The majority of podcast press releases are sent either by corporate-backed shows who work with actual PR companies or bland dude-talking-about-thing-for-20-minutes affairs run by someone with marketing experience. Both melt together to form a homogenous sludge of generic, forgettable content.

Shows that rake in a modest house’s worth of money on Patreon are sending out press releases because they’ve hit a round number of episodes again. People with marketing and PR backgrounds are going to send press releases to everyone they can for any reason. Press releases sound professional and can give even the sloppiest podcast an air of legitimacy. That person who screwed up my name? The first sentence on their website has an egregious typo.

You can do this, and you’ll likely stand out.

Consider the world

April 2020 was rough for podcast journalists who had neither the energy nor fortitude to wade through press releases of every show that was launching COVID-19 spinoffs/special episodes for that sweet, sweet early pandemic SEO. They took to social media to beg podcasters to chill for five seconds. The emails kept coming.

With that in mind, here’s some questions to ask yourself before pressing send on a press release:

  • Does my podcast have any similarities to stressful current events?
  • Is there currently a period of civil unrest or a natural/civil disaster that affects the journalist(s) in question?
  • Are they actively working during these periods of unrest/danger?
  • Does the journalist I’m contacting explicitly express interest in covering such things?

If the answer to any of those is “I don’t know,” perhaps an email directly asking if the journalist would be interested in a press release would go down better than plugging your hip new true crime narrative about kids trapped in a wildfire to a journalist based out of California.

The Approach

Journalists are people. They just happen to people who every podcaster in the world will email with little to no effort because they’re shotgunning it to fifteen places at once. I had a form open on my website to collect people’s podcast review requests for a year and I averaged over a submission a day. I’ll never have time to actually check out everything beyond their elevator pitches.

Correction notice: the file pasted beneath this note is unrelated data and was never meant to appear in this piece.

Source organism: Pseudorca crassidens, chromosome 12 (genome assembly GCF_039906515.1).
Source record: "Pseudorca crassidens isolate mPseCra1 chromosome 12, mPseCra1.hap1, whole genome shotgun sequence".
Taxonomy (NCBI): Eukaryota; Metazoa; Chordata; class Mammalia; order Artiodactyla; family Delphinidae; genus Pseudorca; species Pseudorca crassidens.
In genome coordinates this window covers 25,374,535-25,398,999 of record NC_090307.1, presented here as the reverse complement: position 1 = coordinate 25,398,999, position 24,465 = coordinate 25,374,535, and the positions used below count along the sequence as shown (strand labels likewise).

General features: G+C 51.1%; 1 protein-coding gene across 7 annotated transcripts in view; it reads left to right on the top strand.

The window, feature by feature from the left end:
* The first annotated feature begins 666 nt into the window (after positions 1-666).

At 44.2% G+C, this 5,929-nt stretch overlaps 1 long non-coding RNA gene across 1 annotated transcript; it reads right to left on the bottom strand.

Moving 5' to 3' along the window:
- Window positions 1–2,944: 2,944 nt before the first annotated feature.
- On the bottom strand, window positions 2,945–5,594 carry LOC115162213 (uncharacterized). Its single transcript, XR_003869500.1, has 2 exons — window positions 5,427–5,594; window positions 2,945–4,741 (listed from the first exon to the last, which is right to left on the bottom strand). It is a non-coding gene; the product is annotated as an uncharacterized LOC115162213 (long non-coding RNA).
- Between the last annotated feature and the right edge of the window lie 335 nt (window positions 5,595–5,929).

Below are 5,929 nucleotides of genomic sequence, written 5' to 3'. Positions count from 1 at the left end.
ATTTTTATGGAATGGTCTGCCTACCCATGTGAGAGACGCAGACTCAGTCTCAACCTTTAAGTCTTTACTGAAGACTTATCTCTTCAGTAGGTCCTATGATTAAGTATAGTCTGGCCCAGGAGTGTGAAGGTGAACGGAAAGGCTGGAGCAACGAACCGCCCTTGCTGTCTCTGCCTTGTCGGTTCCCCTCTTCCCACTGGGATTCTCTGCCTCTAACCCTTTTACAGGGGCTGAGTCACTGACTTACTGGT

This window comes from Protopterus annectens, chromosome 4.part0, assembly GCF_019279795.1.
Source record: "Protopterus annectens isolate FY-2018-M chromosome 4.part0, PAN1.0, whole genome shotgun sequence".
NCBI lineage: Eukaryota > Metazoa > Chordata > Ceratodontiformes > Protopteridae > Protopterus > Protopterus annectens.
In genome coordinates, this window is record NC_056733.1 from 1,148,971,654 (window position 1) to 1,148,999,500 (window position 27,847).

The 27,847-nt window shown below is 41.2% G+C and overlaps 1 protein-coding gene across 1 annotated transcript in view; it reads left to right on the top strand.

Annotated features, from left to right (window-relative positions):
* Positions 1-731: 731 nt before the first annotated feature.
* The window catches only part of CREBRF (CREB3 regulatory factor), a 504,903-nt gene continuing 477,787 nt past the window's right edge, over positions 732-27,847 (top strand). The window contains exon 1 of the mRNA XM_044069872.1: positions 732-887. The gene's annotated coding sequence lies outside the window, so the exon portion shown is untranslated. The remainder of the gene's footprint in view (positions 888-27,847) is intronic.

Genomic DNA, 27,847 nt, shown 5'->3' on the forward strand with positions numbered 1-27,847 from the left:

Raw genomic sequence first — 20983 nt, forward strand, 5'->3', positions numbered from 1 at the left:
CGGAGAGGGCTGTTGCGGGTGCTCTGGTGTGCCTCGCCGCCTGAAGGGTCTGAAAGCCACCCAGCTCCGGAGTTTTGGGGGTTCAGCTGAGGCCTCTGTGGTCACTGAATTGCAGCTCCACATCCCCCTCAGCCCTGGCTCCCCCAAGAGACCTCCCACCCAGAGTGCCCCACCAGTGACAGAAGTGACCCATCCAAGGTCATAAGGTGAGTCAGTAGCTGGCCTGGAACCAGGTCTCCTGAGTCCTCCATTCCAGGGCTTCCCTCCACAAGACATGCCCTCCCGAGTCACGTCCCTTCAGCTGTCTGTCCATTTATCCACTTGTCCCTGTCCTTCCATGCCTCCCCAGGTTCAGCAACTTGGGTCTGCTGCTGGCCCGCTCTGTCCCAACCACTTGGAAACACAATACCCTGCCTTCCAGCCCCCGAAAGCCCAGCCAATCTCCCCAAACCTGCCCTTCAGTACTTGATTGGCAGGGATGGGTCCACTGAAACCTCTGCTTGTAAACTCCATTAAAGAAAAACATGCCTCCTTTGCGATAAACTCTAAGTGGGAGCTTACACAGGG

Keep this in mind when contacting journalists. The more you can do to distill your message down to a few sentences while also recognizing you’re emailing them specifically, the more your email will stand out. Press release or not, getting a polite email does wonders in ensuring you break through my long-COVID + ADHD brain fog enough to warrant me remembering to reply or look at your show.

Follow-ups suck to send. I find a week minimum wait is a good rule of thumb before sending a second message to verify the person has received your information. That said, something like a press release traditionally never get direct replies. Don’t expect them unless a journalist is swept off their feet and wants to do coverage so bad they need an interview.

After the Coverage

There isn’t much of an industry standard when it comes to telling content creators about a review. In three years of writing podcast coverage I’ve only told three people when their post was going up, and they were people I interviewed who asked me for a ping. If you’re lucky your podcast will get an @ on Twitter when the outlet tweets about the article, but if it’s coverage with a critical slant they might avoid the inherent drama of grabbing your attention. They might also just simply have a policy of not tagging people. It’s complicated.

Luckily there’s a couple journalist info-watching tactics you can swipe to keep track of coverage of your podcast: Google Alerts. It’s free, it’s relatively easy to use, and it takes about half an hour to set up. Generate a bunch of terms along the lines of “[show title] review” and you’ll get a notification every time Google notices a new post online that matches those terms.

One could also follow in the footsteps of toxic celebrities on Twitter and make a column in Tweetdeck that spits out a live feed of searches for the name of your podcast. I urge you to consider the ramifications of intentionally seeking posts on a social media platform inherently designed to reward short, acerbic takes by people who are intentionally not tagging you. Not a lot of good can come from inserting yourself into conversations you are neither invited nor welcome to. Twitter is useful. Twitter sucks. Proceed with caution.

Gavin Gaddis is a freelance journalist and podcaster. They've worked as a media critic in various positions since 2011. You can find them on Twitter or at The Pod Report.